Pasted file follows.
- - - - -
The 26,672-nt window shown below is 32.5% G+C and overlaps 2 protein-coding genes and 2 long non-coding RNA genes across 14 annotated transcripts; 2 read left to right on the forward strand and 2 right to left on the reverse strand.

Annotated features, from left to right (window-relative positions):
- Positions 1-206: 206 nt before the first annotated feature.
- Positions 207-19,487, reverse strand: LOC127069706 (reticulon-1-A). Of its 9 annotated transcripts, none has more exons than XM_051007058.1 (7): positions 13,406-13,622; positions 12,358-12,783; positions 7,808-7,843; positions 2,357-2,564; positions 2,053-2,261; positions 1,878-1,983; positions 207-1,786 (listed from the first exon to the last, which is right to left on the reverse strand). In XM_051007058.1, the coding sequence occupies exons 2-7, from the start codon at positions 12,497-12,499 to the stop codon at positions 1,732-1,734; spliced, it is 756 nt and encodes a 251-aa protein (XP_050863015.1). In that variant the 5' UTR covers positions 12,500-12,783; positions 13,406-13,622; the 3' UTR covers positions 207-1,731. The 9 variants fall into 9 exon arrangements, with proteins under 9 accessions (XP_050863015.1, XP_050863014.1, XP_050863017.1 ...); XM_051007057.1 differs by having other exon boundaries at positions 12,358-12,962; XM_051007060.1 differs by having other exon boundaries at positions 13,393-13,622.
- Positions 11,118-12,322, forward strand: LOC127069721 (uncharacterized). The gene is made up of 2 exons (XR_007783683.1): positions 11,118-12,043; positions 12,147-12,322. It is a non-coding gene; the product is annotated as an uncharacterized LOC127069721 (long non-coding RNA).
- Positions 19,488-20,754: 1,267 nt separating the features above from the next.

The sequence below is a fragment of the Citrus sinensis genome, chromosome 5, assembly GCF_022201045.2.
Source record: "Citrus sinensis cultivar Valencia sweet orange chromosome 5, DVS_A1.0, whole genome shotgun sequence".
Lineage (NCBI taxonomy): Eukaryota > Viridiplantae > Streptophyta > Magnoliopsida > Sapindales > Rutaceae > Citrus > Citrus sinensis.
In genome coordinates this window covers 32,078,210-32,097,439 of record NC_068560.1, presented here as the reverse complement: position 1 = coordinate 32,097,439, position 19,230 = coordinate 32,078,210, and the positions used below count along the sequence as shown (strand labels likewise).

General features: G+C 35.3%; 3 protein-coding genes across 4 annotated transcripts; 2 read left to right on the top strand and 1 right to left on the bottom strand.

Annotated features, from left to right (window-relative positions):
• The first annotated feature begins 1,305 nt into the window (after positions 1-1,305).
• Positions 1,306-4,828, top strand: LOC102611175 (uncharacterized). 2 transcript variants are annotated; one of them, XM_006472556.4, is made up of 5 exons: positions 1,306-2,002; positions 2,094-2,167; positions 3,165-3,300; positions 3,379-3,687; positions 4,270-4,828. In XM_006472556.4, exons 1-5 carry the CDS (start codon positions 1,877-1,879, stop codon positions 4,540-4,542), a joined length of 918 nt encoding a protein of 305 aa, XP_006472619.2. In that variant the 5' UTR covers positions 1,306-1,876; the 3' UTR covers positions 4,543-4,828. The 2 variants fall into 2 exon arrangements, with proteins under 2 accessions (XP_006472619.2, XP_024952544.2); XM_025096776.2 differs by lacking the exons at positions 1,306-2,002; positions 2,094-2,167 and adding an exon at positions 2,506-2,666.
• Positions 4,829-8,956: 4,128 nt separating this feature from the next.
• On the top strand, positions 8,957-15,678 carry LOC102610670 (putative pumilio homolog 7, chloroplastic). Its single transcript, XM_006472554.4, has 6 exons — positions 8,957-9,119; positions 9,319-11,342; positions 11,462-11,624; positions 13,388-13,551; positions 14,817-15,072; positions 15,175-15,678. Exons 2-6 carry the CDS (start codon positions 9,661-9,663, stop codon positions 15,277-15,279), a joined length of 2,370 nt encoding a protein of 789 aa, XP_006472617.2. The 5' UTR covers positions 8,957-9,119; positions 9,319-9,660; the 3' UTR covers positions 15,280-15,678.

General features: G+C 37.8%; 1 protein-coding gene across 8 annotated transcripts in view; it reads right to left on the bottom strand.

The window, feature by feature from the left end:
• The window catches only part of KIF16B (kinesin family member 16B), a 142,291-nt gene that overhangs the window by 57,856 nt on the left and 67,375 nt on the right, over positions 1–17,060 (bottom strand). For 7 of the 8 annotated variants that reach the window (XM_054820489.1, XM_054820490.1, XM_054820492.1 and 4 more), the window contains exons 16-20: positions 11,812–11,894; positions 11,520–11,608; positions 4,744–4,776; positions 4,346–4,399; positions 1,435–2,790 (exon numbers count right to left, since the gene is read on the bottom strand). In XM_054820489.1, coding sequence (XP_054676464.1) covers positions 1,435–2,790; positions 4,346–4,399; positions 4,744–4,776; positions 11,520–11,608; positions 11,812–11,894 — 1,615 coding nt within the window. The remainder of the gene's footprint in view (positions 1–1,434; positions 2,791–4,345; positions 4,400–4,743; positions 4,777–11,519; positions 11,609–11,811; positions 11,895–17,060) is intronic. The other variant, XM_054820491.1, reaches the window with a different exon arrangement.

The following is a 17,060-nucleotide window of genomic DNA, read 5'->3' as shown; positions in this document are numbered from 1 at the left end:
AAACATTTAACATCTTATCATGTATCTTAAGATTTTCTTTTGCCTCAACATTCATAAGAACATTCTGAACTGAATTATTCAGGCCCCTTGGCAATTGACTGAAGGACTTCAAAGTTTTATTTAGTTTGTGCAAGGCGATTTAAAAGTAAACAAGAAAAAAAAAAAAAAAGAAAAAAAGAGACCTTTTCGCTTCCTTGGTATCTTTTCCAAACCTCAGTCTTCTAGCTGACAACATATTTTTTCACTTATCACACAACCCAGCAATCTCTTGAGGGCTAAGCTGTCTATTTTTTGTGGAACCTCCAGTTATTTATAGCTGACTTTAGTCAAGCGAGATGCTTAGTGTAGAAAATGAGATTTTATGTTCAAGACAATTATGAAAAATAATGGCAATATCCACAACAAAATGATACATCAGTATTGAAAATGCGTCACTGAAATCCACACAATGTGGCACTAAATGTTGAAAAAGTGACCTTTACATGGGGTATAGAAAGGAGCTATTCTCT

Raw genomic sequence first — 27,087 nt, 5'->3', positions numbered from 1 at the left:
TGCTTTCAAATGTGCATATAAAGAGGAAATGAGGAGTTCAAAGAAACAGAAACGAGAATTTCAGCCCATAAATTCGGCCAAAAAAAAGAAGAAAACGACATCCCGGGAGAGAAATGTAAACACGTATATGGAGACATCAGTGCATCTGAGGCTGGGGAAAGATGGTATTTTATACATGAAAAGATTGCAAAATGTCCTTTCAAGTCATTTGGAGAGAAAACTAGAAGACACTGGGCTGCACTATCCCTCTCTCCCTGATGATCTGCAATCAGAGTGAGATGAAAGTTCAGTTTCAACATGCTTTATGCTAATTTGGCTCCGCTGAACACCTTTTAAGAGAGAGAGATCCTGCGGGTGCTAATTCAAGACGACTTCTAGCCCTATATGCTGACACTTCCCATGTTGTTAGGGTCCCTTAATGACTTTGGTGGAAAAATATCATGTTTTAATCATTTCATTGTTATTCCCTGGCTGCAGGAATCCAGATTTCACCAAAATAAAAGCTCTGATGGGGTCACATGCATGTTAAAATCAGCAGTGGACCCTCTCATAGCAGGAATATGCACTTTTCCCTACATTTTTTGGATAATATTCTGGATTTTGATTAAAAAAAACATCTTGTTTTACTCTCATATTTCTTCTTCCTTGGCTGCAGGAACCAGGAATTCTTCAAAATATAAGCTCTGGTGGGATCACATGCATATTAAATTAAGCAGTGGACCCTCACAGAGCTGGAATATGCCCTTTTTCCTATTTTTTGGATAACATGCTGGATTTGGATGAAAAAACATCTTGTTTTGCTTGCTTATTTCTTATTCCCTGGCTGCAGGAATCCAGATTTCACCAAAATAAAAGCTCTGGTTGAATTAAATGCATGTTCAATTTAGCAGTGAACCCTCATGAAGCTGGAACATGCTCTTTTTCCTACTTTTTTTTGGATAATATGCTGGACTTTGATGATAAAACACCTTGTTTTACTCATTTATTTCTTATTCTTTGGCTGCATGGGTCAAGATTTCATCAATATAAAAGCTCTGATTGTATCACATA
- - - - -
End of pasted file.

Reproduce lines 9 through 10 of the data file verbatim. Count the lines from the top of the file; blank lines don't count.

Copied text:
Lineage (NCBI taxonomy): Eukaryota > Viridiplantae > Streptophyta > Magnoliopsida > Sapindales > Rutaceae > Citrus > Citrus sinensis.
In genome coordinates this window covers 32,078,210-32,097,439 of record NC_068560.1, presented here as the reverse complement: position 1 = coordinate 32,097,439, position 19,230 = coordinate 32,078,210, and the positions used below count along the sequence as shown (strand labels likewise).